Wednesday, 11 December 2013

Why Burlesque?

Burlesque is Glamour. The word conjures up images of extravagantly attired showgirls and beautiful women disrobing in Martini glasses; fabulous singers with voices that soar to the rafters; wonderful comedians reducing the audience to tears of laughter; incredible circus acts dazzling open-mouthed spectators. And that is the appeal.

However: Why Burlesque? Why this particular form of entertainment? Probably somewhat ironically, I personally don't understand this need for men and women to shed their clothes at any local pub or club that decides to titillate their regulars with a supposedly risque show.
If burlesque is about your desire to perform and the wish to be on-stage, join an Amateur Dramatics association and display your talents there (Amateur does not mean 'bad' it merely means you are not being paid) Is it because in an Amateur company you would be subject to the whims of the director and not able to direct yourself? A company is just that, and if you go wrong, you will stand out for the wrong reasons and lower the standard of the rest of the group – when you are on your own on-stage, it is just you, and unless you seriously get something wrong, you are the only one who is going to know. Is it because you have to pay 'subs' to join an amateur company? You will end up spending thousands more on costumes for burlesque performance as you constantly try and up your game. Or is it because you simply can't commit to a regular rehearsal night and a week of performances? Burlesque is much less rigid, but, because of this, massively unpredictable. 
Or is it because Burlesque is 'easy'? All you need is a pretty dress, some pants from Primark with sequins stuck on them, and some big band music, then you just strut around the stage don't you?

Is it because it is 'empowering'? Reclaiming your femininity and sensuality in a creative fashion? These terms have been thrown around a lot, hand in hand with Burlesque: I understand that having the undivided attention of a room of strangers, all of whom seem to be whipped into a frenzy by the merest hint of flesh, is supremely attractive, especially if you are feeling unappreciated in other areas of your life. However, surely the expectation of the audience in this instance is terrifying – they are waiting for you to remove your clothing until you are nearly naked. How is being semi-nude in a room full of strangers empowering? Isn't this scenario one of the classic 'nightmares', along with being in an exam and realising you've not revised? If you are feeling undervalued and unappreciated, maybe there are issues you need to work out yourself, and not on stage in front of a group of strangers who have all paid to be entertained, not made uncomfortable!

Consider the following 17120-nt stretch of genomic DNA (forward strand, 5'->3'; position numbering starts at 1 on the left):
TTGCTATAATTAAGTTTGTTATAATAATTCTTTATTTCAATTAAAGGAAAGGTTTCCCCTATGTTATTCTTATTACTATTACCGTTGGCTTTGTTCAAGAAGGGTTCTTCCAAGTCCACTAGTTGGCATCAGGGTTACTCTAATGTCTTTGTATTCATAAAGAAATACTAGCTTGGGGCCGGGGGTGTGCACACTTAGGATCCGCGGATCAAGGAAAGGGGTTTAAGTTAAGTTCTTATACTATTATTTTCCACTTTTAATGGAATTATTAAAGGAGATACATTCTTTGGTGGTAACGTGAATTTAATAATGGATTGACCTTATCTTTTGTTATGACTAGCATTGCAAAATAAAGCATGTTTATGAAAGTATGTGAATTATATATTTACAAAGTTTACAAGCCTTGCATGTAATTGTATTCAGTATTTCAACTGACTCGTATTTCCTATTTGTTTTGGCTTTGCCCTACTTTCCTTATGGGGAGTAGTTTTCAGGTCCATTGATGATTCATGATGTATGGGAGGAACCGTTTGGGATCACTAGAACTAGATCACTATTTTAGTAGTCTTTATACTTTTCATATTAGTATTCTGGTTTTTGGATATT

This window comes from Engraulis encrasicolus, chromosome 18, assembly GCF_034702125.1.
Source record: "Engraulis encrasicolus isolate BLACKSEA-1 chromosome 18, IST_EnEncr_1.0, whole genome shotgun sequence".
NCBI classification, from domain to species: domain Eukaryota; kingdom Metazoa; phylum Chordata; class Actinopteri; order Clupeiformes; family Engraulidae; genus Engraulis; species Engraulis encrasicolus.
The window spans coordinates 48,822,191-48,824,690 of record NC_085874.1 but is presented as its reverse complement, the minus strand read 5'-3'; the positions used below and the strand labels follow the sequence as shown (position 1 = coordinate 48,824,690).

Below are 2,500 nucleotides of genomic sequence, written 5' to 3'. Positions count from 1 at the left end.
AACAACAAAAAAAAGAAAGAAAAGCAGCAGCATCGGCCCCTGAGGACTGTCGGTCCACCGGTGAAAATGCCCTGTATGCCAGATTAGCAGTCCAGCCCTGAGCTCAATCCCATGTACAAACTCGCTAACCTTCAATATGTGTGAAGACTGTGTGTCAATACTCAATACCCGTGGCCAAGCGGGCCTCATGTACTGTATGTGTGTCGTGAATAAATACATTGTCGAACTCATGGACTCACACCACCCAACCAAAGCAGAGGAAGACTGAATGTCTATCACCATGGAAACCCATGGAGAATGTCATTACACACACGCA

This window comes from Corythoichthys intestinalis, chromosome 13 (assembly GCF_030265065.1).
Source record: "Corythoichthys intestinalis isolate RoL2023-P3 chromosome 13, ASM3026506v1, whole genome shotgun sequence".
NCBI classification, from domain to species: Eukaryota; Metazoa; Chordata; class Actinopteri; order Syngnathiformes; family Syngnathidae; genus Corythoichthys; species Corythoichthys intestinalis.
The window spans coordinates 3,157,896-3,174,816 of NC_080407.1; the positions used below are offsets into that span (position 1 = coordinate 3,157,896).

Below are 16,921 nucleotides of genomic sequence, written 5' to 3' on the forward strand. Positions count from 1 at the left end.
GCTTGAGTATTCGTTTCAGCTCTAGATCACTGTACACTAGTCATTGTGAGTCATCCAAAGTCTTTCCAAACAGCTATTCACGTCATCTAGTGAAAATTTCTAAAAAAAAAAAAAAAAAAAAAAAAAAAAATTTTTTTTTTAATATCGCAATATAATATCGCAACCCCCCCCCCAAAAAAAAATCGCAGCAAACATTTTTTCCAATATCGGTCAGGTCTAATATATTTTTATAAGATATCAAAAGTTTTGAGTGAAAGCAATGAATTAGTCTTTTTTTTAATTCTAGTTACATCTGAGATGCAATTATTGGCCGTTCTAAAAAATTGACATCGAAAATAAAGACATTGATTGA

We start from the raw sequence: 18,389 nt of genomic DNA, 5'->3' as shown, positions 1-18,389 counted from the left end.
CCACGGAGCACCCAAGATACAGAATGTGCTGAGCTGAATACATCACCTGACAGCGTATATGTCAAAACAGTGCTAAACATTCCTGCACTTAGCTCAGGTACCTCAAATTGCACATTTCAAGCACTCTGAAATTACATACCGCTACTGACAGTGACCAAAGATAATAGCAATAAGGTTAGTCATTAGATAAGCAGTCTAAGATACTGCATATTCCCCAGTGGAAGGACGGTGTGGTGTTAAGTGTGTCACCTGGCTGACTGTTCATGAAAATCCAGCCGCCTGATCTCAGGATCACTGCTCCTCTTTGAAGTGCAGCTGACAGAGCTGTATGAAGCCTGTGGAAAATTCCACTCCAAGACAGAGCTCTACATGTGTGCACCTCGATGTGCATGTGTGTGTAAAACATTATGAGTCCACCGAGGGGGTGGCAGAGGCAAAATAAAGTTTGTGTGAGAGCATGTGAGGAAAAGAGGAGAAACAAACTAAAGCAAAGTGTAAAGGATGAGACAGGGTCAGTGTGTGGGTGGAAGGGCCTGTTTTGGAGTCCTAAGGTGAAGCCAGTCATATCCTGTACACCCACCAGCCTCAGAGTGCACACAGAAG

I often feel that audiences whoop and cheer for a performer, simply because it is the accepted response in a Burlesque show – indeed a compère may well incite the audiences to whoop and shout as a reaction to a glove being removed, to the point that the audiences may feel uncomfortable themselves if they do not provide the required soundtrack

One thing I hear from women while I'm sipping champagne after a show (there are some wonderful moments, honest!) is 'You must be so confident.' Or a variation on this theme. Well, no, not really. Anyone who's shared a backstage environment with me before a show will know that I'm either semi-paralysed with nerves or suffering with an acute case of verbal diarrhoea. I get nervous because I'm a performer and I want to turn in the best damn performance of my life each time I step on each stage.
Burlesque doesn't instil its devotees with sudden sex-appeal and body-confidence. Sometimes it can be quite the opposite: when you know every inch of your body is going to be scrutinised by hundreds of eyes, you can become incredibly paranoid. Yes, it can be lovely to feel appreciated by a wonderful audience but please see my previous point!

So many seem to be drawn to Burlesque, often coming from little or no performance background – why? Aside from the inexperience, which may be obvious to an audience, are they aware of the etiquette of a backstage environment? How to finish an act? Stage directions and positioning? How to talk to stage, sound and lighting crew (if you are lucky enough to perform in a venue that has a tech team!) without coming across as a diva? How to conduct or manage themselves or the sheer hard work involved. I'm making sweeping generalisations here: there are definitely newer performers out there who are talented or unique or simply very polite and willing to work hard.

I have been working in Burlesque and Cabaret for almost six years, and I love it. I'm not going to deny that I have moments when I want to pull my hair out and scream, but it's like family: you may have moments where it's horrible and you want out, but overall the love brings you back. But I still wonder why? Why this revealing (literally), difficult, often lonely (if you are working on your own, you may not have others to support or direct you), financially unrewarding art form? If you suggested that this woman may want to become a stripper or a pole-dancer in her local gentleman’s club, she would be offended, but the addition of a pair of pasties and a rhinestoned g-string makes dancing on the floor of a local pub okay?